Tomorrow has finally come for the Girl of Tomorrow, Melissa Benoist.

After six seasons, a network change, and multiple crossovers, Supergirl fans will finally say goodbye to Benoist’s on-screen alter-ego Kara Danvers when the sunny CW superhero drama’s two-part series finale airs in a couple weeks; however, the show’s star already said her goodybe to Kara Zor-El two months ago when she wrapped production on the series in Vancouver. Now, she’s back home in Los Angeles with a shorter haircut; preparing to release of her new children’s fantasy book Haven’s Secret (out now), which she co-wrote with her sister Jessica and Mariko Tamaki (Supergirl: Being Super); and developing projects under her overall deal with Warner Bros. TV. Despite all of these exciting changes, closure on Supergirl still feels elusive.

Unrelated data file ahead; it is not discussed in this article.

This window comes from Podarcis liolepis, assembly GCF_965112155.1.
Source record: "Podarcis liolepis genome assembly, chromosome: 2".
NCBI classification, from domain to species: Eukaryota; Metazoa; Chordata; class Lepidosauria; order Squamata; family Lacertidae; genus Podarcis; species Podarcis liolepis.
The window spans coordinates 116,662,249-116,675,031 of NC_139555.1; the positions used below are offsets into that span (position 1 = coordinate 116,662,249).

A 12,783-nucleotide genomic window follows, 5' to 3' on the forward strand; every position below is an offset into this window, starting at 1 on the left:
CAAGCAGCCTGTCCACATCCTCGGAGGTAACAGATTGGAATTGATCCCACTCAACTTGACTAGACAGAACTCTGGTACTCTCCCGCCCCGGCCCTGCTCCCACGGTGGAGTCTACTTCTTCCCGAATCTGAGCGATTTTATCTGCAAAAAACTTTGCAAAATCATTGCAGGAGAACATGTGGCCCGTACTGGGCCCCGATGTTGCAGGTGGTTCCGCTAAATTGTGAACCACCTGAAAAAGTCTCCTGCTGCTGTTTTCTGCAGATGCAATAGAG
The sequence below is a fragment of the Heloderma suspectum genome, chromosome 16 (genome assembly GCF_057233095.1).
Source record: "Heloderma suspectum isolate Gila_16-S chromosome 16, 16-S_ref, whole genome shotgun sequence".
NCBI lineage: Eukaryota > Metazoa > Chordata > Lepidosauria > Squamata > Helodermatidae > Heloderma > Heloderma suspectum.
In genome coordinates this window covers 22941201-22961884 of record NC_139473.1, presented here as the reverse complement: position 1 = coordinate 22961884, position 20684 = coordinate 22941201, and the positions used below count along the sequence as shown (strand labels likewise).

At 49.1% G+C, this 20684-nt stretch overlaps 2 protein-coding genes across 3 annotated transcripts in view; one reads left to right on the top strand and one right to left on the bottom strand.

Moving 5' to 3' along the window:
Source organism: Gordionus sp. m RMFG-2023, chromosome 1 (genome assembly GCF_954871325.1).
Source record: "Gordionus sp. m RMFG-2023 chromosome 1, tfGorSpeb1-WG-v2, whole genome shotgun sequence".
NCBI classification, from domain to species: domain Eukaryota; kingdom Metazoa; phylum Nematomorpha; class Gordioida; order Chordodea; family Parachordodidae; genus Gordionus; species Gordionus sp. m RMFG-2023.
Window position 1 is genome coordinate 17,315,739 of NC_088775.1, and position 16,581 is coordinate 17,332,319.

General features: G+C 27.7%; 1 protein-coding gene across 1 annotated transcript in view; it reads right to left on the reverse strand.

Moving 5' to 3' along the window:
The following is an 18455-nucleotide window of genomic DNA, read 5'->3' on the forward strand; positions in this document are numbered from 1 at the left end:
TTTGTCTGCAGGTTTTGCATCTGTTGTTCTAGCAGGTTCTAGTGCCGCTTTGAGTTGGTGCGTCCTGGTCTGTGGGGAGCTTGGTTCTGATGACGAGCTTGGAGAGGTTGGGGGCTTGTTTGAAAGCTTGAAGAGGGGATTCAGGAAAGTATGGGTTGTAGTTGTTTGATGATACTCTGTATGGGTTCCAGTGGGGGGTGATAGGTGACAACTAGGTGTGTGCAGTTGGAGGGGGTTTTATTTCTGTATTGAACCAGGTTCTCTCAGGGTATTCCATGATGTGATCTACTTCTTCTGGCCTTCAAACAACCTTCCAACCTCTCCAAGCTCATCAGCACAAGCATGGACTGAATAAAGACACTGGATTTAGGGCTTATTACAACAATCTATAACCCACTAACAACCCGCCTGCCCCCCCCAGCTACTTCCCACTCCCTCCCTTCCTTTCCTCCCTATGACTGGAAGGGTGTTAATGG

“I don’t think it’s really set in,” says Benoist, 33, in an interview with EW at the Hollywood Roosevelt in early October. “I definitely felt a different kind of closure when we wrapped on set, very bittersweet. I felt all the emotions you could feel in the last two weeks of shooting that show. But I think once the final episode airs, and I know that I really don’t have to go back up to Vancouver to shoot, that’s when it’ll probably set in.”

It’s easy to understand why she still feels connected to both the show and character: Supergirl has been a major part of Benoist’s life for the past six years. Originally developed for CBS — where it aired for one season before joining the rest of Greg Berlanti‘s Arrowverse shows on the CW in season 2 — the series follows Superman’s do-gooding cousin as she juggles her responsibilities as National City’s hero and as a reporter at CatCo magazine. Despite the many crises Supergirl and her Super Friends have faced, Benoist has never lost sight of the fact that the series is ultimately about Kara reconciling her human and Kryptonian sides, and Benoist went on a similar arc herself. While the silly and quirkier aspects of Kara’s personality came very easily to Benoist, the superheroic confidence and fearlessness did not.

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